Sash windows are designed to have movable panels, or sashes, that open vertically or horizontally. They are characteristic of Georgian, Victorian and sometimes Edwardian properties and are well known for their distinctive aesthetic and traditional charm.
Unlike casement windows, which open on a hinge, sash windows open by sliding the panels up and down. Traditional designs used a counterweight and cord system, whereas modern designs tend to use hidden spring balances. This system is not only elegant to watch, but also holds some real advantages over more modern types of windows.
What are the advantages of sash windows?
1. Summer ventilation
One major benefit of sash windows is that they allow for good ventilation during the warmer months. The dual-panel system means that warm air can escape through the top opening while cooler air can enter through the bottom. The constant flow of air keeps room temperatures at a more comfortable level during the summer.
2. Aesthetic charm
The main draw of a sash window is its appearance. Its attractive design instantly elevates the look of a home, bringing a traditional element of architecture into the modern era. Sash windows were historically made from timber, but modern technology has paved the way for more durable materials to be used, such as uPVC, while also maintaining the period design.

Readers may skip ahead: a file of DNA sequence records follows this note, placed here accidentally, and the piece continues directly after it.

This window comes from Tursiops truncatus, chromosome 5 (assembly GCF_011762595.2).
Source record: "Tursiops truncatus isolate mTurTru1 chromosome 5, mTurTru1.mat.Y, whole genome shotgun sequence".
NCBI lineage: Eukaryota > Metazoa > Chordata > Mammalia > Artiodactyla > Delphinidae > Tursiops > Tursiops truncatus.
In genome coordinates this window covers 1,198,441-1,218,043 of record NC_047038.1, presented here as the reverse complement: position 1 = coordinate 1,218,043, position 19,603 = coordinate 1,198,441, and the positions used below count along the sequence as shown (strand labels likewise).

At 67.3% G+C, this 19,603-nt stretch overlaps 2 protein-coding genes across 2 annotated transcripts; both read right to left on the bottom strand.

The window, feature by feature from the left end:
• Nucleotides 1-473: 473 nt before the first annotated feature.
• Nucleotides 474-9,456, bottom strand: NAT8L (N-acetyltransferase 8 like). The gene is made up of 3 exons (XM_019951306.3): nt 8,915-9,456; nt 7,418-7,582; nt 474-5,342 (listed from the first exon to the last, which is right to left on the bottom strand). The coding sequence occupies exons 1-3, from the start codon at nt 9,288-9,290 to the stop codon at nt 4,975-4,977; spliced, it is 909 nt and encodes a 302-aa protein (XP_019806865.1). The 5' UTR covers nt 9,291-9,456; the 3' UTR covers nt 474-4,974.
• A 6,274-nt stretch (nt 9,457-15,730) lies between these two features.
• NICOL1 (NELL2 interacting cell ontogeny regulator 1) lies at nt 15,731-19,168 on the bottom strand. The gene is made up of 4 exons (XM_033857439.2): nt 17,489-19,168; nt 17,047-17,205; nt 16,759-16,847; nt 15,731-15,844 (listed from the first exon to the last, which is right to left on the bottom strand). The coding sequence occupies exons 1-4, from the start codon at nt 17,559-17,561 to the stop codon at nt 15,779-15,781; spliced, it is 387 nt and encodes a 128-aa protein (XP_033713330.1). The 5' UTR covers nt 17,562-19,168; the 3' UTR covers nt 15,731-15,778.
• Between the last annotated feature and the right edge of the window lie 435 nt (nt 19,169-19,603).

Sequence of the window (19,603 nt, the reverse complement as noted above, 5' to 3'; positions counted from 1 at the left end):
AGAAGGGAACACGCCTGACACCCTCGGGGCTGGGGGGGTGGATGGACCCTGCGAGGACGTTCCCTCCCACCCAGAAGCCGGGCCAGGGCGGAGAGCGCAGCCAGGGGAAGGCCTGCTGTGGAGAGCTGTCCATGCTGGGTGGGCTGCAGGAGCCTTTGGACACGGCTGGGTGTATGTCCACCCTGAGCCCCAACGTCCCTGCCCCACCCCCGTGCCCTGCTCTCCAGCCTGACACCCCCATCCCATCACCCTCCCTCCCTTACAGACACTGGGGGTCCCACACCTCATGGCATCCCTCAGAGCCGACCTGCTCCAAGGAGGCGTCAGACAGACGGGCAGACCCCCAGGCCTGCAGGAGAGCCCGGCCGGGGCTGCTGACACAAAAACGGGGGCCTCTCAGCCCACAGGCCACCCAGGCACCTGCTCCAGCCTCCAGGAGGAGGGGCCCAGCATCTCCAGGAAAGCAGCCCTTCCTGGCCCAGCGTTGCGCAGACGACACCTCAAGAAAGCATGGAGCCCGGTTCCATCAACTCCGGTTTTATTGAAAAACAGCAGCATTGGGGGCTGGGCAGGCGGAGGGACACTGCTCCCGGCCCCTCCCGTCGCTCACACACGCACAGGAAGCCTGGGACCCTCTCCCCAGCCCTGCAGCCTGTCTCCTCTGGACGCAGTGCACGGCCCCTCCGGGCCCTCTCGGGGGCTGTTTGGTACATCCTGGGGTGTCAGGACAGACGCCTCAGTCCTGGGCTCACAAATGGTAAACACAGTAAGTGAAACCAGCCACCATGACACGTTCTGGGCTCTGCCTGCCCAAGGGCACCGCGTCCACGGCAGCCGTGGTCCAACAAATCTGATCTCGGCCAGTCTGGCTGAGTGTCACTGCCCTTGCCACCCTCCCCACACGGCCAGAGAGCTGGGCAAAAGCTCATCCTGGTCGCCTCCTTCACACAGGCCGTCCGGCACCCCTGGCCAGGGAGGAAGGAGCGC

Modern sash windows are versatile. While traditional designs only allowed the sashes to move up and down, modern sash windows typically allow homeowners to tilt the glass panels for easy cleaning. Sash windows also come in a variety of styles, including single or double hung, vertical or horizontal sliding panels (known as Yorkshire sash windows), as well as slight differences between Victorian, Georgian and Edwardian designs.
What are the disadvantages of sash windows?
Traditional sash windows have historically had some disadvantages. Traditional sash windows were made using wooden frames, making them more prone to draughts than casement windows due to not being pressed against a frame. This design consequently makes a home less energy efficient.
However, modern sash windows are typically made using more insulating materials such as uPVC. This design solves the draught issue by marrying the aesthetic look of sash windows with the benefits of casement windows, such as noise reduction and energy efficiency.
The other drawback of sash windows is the inability to open as completely as with casement windows. While the panels can be moved up and down, there will always be a section in the middle that must remain fixed. This is not necessarily an issue, but rather a question of taste.
What is a box sash window?
A box sash window, also known as a hung sash window, uses the weight and cord system to counterbalance the sash as it moves up and down. The counterweight and cord is hidden inside a box built into the frame of the window on each side, hence the name box sashes.
Modern sliding sash windows use a system of springs and spiral balances rather than counterweight and pulleys, allowing for a narrower frame. This mechanism is more common in modern sash window designs than box sash windows.
Should I install a sash window?
Thanks to modern technology and materials, more and more homeowners are looking to install sash windows in their homes. They provide the perfect balance of functionality and aesthetics, making a home stand out on a residential street. KLG Rutland’s team of expert window installers can guide you through the process of choosing the perfect sash window for you.